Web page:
2. Did an app or game cause a Windows 10 Restart Loop?

Is the boot loop caused by installing an app (possibly the one that launches at startup)? On the other hand, maybe it was a game you just installed. Either way, this can be resolved by uninstalling the software.

Locate the software in the Start menu, right-click, and select Uninstall. The boot loop problem should be resolved after restarting Windows 10.

3. Put an end to Hardware Driver Boot Loops

If the System is stuck in a boot loop due to hardware drivers, this can also be fixed in safe mode.

  1. Select Device Manager from the Start menu by right-clicking it. Look for the suspect device here. Typically, but not always, this will be something you’ve recently added.
  2. Right-click the device, go to Properties, Drivers, and finally, Roll Back Driver.
  3. If this fails, disable and uninstall the driver. Right-click the device and select Disable Device, then Uninstall Driver.
  4. After that, you can restart Windows 10.

4. Clear the Windows Registry

This method will also apply only after you’ve successfully booted your System into safe mode. Otherwise, you can skip this section.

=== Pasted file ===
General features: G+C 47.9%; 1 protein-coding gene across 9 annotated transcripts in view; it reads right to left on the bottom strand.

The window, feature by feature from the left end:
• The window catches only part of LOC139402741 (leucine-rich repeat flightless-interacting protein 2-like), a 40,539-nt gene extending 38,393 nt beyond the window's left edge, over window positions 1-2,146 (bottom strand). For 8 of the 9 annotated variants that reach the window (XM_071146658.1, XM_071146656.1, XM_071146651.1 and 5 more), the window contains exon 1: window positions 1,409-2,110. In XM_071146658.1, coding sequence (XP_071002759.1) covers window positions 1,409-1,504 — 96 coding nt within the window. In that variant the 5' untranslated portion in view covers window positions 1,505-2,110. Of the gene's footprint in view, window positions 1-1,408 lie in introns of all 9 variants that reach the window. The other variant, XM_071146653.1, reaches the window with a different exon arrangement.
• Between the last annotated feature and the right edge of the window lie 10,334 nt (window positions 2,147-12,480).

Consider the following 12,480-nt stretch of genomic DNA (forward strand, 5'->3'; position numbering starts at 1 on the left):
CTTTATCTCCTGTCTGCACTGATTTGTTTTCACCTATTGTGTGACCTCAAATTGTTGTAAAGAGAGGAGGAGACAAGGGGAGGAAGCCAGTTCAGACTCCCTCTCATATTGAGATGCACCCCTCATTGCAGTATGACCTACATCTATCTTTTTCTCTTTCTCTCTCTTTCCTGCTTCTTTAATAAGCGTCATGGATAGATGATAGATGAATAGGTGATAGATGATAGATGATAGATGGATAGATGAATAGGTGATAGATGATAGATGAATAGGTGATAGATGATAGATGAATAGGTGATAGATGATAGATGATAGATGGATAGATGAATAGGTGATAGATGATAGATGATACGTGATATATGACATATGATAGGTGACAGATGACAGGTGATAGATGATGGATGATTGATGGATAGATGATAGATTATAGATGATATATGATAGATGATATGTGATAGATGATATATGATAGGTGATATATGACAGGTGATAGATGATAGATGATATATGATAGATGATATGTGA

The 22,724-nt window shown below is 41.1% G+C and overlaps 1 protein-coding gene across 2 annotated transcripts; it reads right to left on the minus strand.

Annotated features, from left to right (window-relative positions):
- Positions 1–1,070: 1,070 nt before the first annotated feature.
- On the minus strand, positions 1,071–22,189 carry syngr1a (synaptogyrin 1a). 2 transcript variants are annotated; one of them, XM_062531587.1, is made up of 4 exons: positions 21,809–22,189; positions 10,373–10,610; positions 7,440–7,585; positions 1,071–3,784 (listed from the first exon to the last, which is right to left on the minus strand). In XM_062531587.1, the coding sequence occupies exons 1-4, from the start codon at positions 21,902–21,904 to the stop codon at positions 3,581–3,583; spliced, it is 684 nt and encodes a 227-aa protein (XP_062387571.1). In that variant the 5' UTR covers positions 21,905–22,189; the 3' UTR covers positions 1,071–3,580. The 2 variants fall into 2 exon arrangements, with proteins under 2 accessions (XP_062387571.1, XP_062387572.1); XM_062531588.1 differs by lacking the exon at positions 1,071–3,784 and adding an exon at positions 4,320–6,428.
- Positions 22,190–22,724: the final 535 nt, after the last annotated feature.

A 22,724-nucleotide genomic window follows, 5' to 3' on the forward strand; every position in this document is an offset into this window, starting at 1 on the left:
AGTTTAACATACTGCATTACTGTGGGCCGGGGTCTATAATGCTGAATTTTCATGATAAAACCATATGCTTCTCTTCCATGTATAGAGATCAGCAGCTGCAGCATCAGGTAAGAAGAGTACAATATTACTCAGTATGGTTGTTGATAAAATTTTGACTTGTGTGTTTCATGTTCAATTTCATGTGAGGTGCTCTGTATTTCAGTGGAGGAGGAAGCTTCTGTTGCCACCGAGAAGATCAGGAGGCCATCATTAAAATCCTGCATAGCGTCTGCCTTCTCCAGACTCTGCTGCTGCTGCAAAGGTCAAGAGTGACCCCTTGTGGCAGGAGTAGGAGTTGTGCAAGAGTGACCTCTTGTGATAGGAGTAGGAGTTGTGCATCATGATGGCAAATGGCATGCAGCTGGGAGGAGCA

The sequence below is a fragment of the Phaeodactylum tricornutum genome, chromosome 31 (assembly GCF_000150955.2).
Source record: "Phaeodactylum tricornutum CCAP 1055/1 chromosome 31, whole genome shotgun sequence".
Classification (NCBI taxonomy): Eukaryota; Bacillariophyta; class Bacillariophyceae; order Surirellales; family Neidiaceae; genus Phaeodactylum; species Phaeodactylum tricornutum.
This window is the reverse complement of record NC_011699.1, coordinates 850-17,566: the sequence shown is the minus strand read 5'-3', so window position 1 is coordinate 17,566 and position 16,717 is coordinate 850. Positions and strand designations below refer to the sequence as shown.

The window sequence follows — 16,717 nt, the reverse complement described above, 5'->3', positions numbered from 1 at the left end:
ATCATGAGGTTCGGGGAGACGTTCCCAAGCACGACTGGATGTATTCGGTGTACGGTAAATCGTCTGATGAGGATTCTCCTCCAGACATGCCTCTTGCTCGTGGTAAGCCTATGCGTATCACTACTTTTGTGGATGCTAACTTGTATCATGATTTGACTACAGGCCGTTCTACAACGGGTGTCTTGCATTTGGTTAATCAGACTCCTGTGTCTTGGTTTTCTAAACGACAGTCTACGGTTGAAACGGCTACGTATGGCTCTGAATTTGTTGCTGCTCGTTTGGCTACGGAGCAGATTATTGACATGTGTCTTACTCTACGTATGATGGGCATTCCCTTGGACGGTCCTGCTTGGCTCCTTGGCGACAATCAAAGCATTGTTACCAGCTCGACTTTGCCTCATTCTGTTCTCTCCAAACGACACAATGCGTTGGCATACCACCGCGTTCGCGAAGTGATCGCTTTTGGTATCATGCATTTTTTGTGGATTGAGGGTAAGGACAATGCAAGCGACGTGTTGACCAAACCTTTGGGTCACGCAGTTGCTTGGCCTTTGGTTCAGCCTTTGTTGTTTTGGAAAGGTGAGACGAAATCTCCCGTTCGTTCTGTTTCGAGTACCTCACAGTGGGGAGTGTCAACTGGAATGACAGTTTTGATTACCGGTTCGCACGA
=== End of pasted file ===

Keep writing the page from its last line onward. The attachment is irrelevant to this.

A lousy history will cause many problems in your Windows, one of which may be the infinite reboot issue. Though Windows Registry does not provide a way to reset your Registry files specifically, you can use the in-built Windows tool for reset, System Restore. System Restore restores your computer’s files to a previous state when everything works correctly. To begin, type “Create a restore point” into the Start menu search bar and click the “Best match” option.

From the System Protection tab, select System Restore. Next, select a specific restore point and click Next to restore your previous settings. You must first create a restore point. This method will not work if you’ve never done anything like that before. To resolve the Windows 10 Restart Loop, perform a factory reset of Windows 10.

If you cannot access safe mode or the fixes do not work, the last option is to perform a factory reset. This procedure essentially reinstalls Windows 10, giving you a clean slate. Remember first to back up your data!

You Resolved the Windows 10 Restart Loop

Windows has long had a problem with reboot loops. While previous versions provided a couple of options for Recovery, they were far from comprehensive. Fortunately, Windows 10 includes excellent Recovery and restore tools, making a boot loop problem simple to resolve.

If you’ve successfully resolved the Windows 10 Restart Loop issue, you should take precautions against future bugs and problems.